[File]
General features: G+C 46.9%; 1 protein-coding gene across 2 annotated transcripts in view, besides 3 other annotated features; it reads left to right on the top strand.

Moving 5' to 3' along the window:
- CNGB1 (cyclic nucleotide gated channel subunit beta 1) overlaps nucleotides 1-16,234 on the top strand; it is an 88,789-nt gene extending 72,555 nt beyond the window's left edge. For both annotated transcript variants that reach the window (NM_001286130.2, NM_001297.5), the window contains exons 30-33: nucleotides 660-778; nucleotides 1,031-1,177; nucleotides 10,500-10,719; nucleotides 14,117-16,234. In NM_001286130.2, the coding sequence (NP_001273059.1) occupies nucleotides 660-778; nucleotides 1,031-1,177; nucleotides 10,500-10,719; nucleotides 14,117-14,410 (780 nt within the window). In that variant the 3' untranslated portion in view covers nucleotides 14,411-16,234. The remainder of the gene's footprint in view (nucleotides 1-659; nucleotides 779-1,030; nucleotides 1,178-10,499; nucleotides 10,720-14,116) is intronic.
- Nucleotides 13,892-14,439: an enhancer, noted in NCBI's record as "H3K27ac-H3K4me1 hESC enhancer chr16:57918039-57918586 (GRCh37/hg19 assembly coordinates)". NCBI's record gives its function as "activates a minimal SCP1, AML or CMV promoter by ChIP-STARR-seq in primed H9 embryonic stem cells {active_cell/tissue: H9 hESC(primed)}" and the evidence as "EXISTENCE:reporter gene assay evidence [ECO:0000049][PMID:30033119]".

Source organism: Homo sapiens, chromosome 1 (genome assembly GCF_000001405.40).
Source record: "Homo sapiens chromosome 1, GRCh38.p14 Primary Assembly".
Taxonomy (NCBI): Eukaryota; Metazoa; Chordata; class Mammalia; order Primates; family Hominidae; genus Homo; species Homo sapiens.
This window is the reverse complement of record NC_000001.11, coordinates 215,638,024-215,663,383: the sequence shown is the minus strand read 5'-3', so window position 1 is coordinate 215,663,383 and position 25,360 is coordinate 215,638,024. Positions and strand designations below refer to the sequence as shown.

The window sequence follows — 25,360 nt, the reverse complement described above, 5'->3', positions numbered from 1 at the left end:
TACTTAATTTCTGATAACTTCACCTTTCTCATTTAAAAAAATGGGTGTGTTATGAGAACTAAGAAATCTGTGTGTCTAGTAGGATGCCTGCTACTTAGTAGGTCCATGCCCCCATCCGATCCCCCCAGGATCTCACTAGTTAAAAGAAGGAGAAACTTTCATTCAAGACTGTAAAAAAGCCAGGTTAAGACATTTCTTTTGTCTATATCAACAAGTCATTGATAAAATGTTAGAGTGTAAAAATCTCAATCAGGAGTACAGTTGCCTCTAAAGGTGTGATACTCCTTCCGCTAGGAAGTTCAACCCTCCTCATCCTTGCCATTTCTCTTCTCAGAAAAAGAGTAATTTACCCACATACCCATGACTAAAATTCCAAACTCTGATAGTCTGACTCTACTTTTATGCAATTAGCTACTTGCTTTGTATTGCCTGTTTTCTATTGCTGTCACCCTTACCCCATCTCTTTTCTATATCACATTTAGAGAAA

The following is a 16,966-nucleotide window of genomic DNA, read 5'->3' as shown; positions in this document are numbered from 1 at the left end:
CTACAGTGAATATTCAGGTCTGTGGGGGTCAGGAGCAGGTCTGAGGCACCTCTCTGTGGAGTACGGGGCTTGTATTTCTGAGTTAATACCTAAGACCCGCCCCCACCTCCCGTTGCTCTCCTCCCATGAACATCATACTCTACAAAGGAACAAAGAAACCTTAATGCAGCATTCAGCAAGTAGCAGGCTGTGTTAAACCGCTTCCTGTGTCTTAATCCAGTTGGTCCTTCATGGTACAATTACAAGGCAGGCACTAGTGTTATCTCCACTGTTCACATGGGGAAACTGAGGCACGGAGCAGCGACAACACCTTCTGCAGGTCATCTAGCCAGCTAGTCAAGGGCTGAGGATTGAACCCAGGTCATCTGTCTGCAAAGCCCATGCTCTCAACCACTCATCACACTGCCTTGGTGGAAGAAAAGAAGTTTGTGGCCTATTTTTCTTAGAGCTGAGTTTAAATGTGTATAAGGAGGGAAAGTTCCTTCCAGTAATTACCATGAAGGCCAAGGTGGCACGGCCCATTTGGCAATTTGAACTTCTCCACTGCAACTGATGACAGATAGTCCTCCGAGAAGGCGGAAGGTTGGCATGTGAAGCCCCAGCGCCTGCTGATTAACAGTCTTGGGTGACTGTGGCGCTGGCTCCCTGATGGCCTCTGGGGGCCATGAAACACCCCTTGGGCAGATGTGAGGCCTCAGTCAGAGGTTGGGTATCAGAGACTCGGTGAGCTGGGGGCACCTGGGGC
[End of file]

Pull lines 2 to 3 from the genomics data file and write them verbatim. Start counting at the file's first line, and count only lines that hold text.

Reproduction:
Moving 5' to 3' along the window:
- CNGB1 (cyclic nucleotide gated channel subunit beta 1) overlaps nucleotides 1-16,234 on the top strand; it is an 88,789-nt gene extending 72,555 nt beyond the window's left edge. For both annotated transcript variants that reach the window (NM_001286130.2, NM_001297.5), the window contains exons 30-33: nucleotides 660-778; nucleotides 1,031-1,177; nucleotides 10,500-10,719; nucleotides 14,117-16,234. In NM_001286130.2, the coding sequence (NP_001273059.1) occupies nucleotides 660-778; nucleotides 1,031-1,177; nucleotides 10,500-10,719; nucleotides 14,117-14,410 (780 nt within the window). In that variant the 3' untranslated portion in view covers nucleotides 14,411-16,234. The remainder of the gene's footprint in view (nucleotides 1-659; nucleotides 779-1,030; nucleotides 1,178-10,499; nucleotides 10,720-14,116) is intronic.